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  • Calamaria of Indo-China is an example of burrowing snakes, with a short tail and small eyes; in Typhlopophis of the Philippines the eyes are concealed.
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  • Doliophis intestinalis of Indo-China has enormously developed poison glands, which extend down the whole anterior third of the body, in front of the heart.
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  • In January 1897 he became governor of Indo-China, where he carried out important public works.
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  • (For map, see Indo-China.) The country may be best considered geographically in four parts: the northern, including the drainage area of the four rivers which unite near Pak-Nam Po to form the Menam Chao Phaya; the eastern, including the drainage area of the Nam Mun river and its tributaries; the central, including the drainage area of the Meklong, the Menam Chao Phaya and the Bang Pakong rivers; and the southern, including that part of the country which is situated in the Malay Peninsula.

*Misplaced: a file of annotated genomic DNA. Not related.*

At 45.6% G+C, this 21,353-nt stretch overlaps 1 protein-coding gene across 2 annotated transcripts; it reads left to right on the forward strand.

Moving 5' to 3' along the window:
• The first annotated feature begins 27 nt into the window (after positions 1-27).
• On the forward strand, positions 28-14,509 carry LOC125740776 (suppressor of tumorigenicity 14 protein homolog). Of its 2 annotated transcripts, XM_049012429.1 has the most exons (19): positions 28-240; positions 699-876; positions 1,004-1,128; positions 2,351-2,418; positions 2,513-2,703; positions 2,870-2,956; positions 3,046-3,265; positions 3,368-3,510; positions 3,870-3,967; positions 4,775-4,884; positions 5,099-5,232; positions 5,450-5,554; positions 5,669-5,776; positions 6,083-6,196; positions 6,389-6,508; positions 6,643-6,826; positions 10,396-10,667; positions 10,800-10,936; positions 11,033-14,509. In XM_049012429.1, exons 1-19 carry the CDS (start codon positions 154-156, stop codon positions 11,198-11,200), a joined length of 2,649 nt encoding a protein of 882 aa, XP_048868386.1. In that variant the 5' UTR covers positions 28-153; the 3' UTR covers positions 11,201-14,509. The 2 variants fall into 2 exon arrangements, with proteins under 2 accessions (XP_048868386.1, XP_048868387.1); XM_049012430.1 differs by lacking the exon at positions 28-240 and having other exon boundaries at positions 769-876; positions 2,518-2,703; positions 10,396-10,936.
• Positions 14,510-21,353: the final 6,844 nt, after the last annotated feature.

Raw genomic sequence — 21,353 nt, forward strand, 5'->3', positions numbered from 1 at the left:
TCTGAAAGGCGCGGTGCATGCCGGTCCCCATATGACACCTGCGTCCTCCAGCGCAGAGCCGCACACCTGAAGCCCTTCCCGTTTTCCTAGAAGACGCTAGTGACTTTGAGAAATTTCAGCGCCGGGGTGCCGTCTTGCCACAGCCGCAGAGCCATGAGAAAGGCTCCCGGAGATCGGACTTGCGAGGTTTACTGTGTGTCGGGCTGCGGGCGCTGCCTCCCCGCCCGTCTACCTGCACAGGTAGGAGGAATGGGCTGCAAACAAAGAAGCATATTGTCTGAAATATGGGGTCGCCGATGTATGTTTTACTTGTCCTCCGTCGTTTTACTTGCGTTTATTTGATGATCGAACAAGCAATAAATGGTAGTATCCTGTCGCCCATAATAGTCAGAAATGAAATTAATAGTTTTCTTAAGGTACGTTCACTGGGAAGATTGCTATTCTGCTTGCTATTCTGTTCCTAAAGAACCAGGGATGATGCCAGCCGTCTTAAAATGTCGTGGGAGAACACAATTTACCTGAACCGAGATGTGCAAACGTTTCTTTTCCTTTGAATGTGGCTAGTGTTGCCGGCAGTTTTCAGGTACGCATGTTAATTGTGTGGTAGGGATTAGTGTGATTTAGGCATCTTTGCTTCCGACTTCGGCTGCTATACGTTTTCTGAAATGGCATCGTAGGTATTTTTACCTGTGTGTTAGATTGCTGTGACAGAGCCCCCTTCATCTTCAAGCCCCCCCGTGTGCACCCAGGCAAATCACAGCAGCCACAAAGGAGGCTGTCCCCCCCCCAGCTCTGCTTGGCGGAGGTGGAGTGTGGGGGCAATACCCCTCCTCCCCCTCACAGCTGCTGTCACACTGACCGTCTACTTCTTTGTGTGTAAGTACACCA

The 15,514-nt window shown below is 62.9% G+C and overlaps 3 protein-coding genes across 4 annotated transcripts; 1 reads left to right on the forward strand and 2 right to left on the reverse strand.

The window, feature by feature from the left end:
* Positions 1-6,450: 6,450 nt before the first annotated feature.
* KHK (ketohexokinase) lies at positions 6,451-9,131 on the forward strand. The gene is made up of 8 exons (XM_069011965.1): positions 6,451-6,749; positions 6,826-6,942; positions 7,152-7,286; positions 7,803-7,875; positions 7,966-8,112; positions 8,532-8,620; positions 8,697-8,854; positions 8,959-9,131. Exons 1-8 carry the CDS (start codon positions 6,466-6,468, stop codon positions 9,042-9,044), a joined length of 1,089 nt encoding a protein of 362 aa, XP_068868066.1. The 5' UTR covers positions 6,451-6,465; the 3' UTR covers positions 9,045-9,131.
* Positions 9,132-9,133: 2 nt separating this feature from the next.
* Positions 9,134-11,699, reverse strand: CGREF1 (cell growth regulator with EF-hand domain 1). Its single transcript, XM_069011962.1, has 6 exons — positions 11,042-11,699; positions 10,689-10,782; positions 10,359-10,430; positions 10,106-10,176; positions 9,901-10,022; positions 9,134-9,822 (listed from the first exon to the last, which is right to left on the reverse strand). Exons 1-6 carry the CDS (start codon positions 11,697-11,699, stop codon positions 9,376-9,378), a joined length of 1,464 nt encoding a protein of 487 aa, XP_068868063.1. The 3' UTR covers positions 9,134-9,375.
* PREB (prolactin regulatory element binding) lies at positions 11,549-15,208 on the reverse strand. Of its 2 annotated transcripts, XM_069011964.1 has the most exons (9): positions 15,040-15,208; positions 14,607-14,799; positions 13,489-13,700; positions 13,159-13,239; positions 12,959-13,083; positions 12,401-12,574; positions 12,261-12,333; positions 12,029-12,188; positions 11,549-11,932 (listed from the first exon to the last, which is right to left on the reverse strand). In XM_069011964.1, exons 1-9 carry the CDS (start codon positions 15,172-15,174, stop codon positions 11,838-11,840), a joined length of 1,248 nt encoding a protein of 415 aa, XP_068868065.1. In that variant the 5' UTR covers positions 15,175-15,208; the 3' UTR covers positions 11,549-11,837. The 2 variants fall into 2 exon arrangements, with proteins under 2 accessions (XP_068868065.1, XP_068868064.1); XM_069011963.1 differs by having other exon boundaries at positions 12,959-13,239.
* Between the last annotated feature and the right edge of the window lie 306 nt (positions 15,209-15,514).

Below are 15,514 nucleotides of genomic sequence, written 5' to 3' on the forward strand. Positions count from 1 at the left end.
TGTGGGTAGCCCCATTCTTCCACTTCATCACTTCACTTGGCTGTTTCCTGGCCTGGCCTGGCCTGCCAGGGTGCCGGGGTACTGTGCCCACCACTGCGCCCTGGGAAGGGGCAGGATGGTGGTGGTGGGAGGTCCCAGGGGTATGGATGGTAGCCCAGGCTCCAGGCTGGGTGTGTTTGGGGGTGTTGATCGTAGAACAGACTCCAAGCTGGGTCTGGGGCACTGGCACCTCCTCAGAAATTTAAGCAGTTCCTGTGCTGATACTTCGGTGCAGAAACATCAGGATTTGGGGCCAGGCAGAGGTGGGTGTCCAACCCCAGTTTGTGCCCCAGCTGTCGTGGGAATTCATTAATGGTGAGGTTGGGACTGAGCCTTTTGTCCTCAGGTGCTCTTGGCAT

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  • Among other valuable forest products are thingan wood (Hopea odorata), largely used for boat-building; damar oil, taken throughout Indo-China from the Dipterocarpus levis; agilla wood, sapan, rosewood, ironwood, ebony, rattan.
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  • While the pure-blooded Malays of the Peninsula are Mahommedans, the Siamese and Lao profess a form of Buddhism which is tinged by Cingalese and Burmese influences, and, especially in the more remote country districts, by the spirit-worship which is characteristic of the imaginative and timid Ka and other hill peoples of Indo-China.